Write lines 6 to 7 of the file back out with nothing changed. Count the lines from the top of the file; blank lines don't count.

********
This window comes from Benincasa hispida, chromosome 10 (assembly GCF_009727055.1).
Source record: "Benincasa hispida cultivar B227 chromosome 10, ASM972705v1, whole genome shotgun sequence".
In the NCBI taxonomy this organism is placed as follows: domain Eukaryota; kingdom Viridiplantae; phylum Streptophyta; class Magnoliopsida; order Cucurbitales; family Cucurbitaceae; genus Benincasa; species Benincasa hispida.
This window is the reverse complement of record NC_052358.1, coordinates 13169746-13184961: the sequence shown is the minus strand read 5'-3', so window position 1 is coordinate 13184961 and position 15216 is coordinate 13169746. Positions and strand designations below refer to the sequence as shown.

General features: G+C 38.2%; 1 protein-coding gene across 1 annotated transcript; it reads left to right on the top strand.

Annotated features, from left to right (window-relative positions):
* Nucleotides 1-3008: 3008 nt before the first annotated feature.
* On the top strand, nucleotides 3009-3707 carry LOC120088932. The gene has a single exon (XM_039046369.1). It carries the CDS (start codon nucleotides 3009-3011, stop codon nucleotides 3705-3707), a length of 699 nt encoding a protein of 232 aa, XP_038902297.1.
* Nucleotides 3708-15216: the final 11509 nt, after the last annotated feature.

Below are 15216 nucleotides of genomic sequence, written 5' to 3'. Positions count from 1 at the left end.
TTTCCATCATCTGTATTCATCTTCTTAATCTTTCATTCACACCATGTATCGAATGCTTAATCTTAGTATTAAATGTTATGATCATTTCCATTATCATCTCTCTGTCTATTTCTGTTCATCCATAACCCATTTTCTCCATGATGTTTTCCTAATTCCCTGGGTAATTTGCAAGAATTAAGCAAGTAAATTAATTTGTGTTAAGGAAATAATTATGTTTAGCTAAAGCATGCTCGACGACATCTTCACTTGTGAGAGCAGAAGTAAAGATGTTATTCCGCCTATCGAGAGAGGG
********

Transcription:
Annotated features, from left to right (window-relative positions):
* Nucleotides 1-3008: 3008 nt before the first annotated feature.